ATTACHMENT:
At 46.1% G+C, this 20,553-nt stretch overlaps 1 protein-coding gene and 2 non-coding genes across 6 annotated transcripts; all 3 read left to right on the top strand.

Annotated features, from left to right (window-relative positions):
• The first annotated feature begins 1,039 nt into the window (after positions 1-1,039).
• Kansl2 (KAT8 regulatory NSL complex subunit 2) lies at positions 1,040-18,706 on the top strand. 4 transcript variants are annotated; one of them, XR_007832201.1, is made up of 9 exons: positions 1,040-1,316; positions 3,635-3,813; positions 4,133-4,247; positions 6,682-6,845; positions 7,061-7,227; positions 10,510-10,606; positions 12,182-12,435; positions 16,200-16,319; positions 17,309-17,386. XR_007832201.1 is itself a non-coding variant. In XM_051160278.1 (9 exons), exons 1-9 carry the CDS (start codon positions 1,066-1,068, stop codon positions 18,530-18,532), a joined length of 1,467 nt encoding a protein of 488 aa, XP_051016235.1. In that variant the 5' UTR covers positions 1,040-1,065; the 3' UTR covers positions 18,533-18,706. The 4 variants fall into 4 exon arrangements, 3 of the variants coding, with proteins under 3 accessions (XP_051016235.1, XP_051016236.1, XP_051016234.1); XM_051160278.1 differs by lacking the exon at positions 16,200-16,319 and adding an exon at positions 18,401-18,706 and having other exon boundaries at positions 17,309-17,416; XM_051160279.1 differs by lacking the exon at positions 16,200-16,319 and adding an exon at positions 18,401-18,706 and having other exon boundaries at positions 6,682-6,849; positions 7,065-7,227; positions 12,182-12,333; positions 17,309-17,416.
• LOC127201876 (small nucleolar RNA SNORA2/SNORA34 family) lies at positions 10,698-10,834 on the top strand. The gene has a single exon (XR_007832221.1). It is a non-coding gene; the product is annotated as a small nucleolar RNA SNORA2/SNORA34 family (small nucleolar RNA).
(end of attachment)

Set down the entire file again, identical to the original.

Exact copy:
At 46.1% G+C, this 20,553-nt stretch overlaps 1 protein-coding gene and 2 non-coding genes across 6 annotated transcripts; all 3 read left to right on the top strand.

Annotated features, from left to right (window-relative positions):
• The first annotated feature begins 1,039 nt into the window (after positions 1-1,039).
• Kansl2 (KAT8 regulatory NSL complex subunit 2) lies at positions 1,040-18,706 on the top strand. 4 transcript variants are annotated; one of them, XR_007832201.1, is made up of 9 exons: positions 1,040-1,316; positions 3,635-3,813; positions 4,133-4,247; positions 6,682-6,845; positions 7,061-7,227; positions 10,510-10,606; positions 12,182-12,435; positions 16,200-16,319; positions 17,309-17,386. XR_007832201.1 is itself a non-coding variant. In XM_051160278.1 (9 exons), exons 1-9 carry the CDS (start codon positions 1,066-1,068, stop codon positions 18,530-18,532), a joined length of 1,467 nt encoding a protein of 488 aa, XP_051016235.1. In that variant the 5' UTR covers positions 1,040-1,065; the 3' UTR covers positions 18,533-18,706. The 4 variants fall into 4 exon arrangements, 3 of the variants coding, with proteins under 3 accessions (XP_051016235.1, XP_051016236.1, XP_051016234.1); XM_051160278.1 differs by lacking the exon at positions 16,200-16,319 and adding an exon at positions 18,401-18,706 and having other exon boundaries at positions 17,309-17,416; XM_051160279.1 differs by lacking the exon at positions 16,200-16,319 and adding an exon at positions 18,401-18,706 and having other exon boundaries at positions 6,682-6,849; positions 7,065-7,227; positions 12,182-12,333; positions 17,309-17,416.
• LOC127201876 (small nucleolar RNA SNORA2/SNORA34 family) lies at positions 10,698-10,834 on the top strand. The gene has a single exon (XR_007832221.1). It is a non-coding gene; the product is annotated as a small nucleolar RNA SNORA2/SNORA34 family (small nucleolar RNA).